The hotel was full of dapper young men with vests and blow-dried hair. In the exhibition hall, enough computers, closed-circuit TV, slide projectors and assorted terminals to run World War III were whirring, clicking and softly buzzing, while their living, breathing attendants handed out brochures. At dozens of workshops and tightly scheduled little meetings in every one of the Washington Hilton's conference rooms, the talk was of detox, volunteerism, credentialing and staff burnout.
The alcohol control business has come a long way from tent-show ranting about Demon Rum.
"It's a little bit like Zen, you know; it's a paradox."
This from Jeffrey J. Shore of Chicago, whose talk was on "sobriety vs. the Human Need to Get High: a Dilemma," and his very first point would shake up many a fire-breathing sermonizer: It's natural to want to get high now and then.
Small children seek to vary their conscious state, he noted, by whirling to make themselves dizzy, or causing a faint or sniffing various fumes. In almost every culture, people have taken "time out" from their normal lives one way or another, and it didn't take much research to discover that "consumption of fermented juices produces interesting variations from ordinary consciousness."
In a word, the first problem is finding ways for the recovering alcoholic to feel high without drinking.
"But the paradox here is that the more you try to help, the less you succeed. Here we are, most of us, people who are gonna die unless they quit, but you can't just tell 'em." said Shore, who at 28 is a clinical training specialist in the alcoholism program at Grant Hospital in Chicago.
He was here for the 30th annual meeting of the Alcohol and Drug Problems Association of North America, in conjunction with the first annual National Drug Congress Conference. The sessions last through tomorrow.
How do you get high without alcohol?The obvious answer won't work here: Shore rejects marijuana as a substitute for booze because it is simply another form of chemical dependency. (He's not for repressing grass, however.)
Sports is one way, providing social contacts and a certain flow of freedom from self-consciousness. And there are hobbies and "any activity which precipitates a light trance," like movies and music and dancing.
Especially there is yoga and meditation, which reinforce the identity while also "encouraging feelings of oneness with the world." Shore, who has spent some time on Eastern thought, noted that Alcoholics Anonymous, which he ardently admires, was influenced by Jung, who in turn worked with Eastern philosophies.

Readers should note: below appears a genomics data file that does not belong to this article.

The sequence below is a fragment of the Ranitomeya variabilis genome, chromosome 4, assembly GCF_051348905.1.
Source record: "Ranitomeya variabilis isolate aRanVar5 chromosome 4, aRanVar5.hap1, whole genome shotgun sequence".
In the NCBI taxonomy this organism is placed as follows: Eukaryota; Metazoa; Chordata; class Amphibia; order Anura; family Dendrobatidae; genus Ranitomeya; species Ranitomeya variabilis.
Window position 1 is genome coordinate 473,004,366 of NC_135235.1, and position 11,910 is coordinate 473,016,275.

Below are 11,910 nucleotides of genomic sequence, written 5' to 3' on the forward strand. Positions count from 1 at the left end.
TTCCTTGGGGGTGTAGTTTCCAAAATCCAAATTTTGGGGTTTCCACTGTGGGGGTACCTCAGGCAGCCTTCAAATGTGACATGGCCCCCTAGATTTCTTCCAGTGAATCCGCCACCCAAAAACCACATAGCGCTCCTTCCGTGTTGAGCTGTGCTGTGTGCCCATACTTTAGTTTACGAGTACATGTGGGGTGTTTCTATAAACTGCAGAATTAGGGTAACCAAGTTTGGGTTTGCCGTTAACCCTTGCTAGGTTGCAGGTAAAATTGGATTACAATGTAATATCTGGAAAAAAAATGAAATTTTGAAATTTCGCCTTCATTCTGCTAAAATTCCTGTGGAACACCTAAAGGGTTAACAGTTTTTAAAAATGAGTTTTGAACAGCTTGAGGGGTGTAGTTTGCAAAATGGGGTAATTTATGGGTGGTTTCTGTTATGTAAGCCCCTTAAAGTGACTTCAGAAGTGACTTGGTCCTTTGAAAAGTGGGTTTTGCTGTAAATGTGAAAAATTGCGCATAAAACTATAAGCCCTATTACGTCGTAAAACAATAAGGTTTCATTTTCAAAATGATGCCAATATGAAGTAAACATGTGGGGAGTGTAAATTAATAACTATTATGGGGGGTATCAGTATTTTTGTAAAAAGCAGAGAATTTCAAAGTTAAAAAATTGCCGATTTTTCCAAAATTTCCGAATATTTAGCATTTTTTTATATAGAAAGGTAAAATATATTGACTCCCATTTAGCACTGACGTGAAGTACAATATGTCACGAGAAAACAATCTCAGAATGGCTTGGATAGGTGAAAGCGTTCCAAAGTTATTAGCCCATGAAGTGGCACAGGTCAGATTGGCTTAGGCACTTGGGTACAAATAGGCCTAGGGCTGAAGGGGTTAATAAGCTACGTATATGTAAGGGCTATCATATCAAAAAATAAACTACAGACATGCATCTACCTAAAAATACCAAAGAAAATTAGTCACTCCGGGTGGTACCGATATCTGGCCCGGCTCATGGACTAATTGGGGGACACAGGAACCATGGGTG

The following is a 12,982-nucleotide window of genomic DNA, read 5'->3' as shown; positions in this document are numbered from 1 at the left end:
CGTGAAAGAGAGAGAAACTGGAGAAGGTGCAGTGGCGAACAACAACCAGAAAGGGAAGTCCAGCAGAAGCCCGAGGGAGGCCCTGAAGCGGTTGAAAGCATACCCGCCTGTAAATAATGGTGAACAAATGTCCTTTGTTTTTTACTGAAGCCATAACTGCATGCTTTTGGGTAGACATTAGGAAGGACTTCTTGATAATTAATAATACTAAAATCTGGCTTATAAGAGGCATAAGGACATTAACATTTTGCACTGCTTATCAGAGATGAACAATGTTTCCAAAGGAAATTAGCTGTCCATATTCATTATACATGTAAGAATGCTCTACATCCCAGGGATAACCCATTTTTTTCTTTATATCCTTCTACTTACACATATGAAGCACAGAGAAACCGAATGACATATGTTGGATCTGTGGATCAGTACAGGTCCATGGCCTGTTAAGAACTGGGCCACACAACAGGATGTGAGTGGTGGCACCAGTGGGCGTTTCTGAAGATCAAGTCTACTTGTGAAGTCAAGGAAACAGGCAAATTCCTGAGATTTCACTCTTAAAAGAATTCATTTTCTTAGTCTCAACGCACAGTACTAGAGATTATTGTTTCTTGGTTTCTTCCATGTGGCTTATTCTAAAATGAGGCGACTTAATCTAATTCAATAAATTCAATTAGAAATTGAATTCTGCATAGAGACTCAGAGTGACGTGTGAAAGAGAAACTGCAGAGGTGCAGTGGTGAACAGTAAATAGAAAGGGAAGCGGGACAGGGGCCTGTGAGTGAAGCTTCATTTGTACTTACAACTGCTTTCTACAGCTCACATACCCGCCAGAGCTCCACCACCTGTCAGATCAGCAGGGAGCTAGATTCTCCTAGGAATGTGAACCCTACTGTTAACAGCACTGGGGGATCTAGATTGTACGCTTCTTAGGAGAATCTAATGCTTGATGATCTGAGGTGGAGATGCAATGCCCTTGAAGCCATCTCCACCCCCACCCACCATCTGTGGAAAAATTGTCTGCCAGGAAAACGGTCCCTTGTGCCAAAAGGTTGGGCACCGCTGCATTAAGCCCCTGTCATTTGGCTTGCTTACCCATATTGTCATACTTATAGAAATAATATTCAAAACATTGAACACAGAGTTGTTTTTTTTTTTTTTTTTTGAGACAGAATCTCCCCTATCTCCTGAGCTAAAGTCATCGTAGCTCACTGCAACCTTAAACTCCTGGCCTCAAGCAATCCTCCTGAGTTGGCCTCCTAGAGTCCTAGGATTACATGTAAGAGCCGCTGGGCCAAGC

The idea is for the alcoholic to increase a sense of self and at the same time decrease his alienation from others.
It was a curious convention. A conventional convention in many ways, what with the awards luncheons and section meetings and receptions (with cash bar). But there was all that coffee. You never saw so much coffee: on dollies, on trays, in fancy china sets at the exhibit hall, in Styrofoam cups balancing on chairs, windowsills and knees.
It seemed almost as if the coffee were a statement of some sort. Yet here were all these young, ambitious people, clearly not alcoholics themselves -- they hadn't had time to be -- the technocrats of a new medical frontier.
"One of the great advances," said Shore, "is seeing alcoholism as a disease, getting away from the moralistic attitude. Because the first hurdle for an alcoholic is dealing with the guilt and shame of telling himself he is just that."
He is not an ex-alcoholic himself, nor is there alcoholism in his family. He drinks now and then, "but coming from a Jewish family it's not a problem. My real problem is eating."
Starting as a prelegal student at City College of New York, he wound up with a psychology degree, worked with young drug addicts in the South Bronx awhile, then took a graduate degree in social work at the University of Chicago.
"I hadn't thought specifically of this field; I only knew I wanted to do something to help people, but it turned out that this was where the jobs were. It's a new field, and its burgeoning in a lot of directions. For instance, industry has become much more aware of the problem recently, not altruistically but because it's been costing a fortune in lost employes."
He'll probably stick with the field now that he's in it, for he is impressed with the way it cuts across all levels of society, reaching all sorts of people.
"Most alcoholics are middle-aged people with families. A very small percentage are the skid row types. I'll never forget when I got my first lawyer, my first bank president as clients. It was a little bit intimidating."
He is now teaching others the new ways of working with alcoholics, helping them to find ways to combat feelings of meaninglessness in life without drink, and to get nice, as some would say, to move into different kinds of consciousness without a bottle.
"One thing you have to learn is to mourn the loss of alcohol. That's part of the awareness. Then there are the workshops that AA and other groups run, with group treatment derived from the Human Potential Movement. And your family, if you have one, is brought into the effort to replace alcohol.
"After all, the alcoholic isn't neurotic per se.There may be a physiological and genetic predisposition to it, but it's normal to want to get high."
Carrie Nation would flip.